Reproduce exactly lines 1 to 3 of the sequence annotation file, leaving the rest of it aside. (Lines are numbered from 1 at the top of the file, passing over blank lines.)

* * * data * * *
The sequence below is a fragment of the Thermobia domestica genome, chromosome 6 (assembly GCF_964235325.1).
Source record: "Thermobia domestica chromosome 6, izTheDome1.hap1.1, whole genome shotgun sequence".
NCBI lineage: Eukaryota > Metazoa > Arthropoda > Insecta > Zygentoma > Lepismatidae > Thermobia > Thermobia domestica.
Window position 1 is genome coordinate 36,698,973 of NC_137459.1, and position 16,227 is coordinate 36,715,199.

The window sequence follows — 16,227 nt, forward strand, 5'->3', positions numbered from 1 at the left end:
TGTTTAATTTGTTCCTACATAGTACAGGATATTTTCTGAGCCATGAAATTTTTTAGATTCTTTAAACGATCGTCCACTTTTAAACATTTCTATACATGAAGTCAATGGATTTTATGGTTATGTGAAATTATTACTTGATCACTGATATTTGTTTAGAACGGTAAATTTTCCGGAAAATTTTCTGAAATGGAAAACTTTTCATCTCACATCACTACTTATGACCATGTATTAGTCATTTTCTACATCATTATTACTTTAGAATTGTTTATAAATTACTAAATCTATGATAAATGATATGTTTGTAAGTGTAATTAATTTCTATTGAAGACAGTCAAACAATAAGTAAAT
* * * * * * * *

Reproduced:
The sequence below is a fragment of the Thermobia domestica genome, chromosome 6 (assembly GCF_964235325.1).
Source record: "Thermobia domestica chromosome 6, izTheDome1.hap1.1, whole genome shotgun sequence".
NCBI lineage: Eukaryota > Metazoa > Arthropoda > Insecta > Zygentoma > Lepismatidae > Thermobia > Thermobia domestica.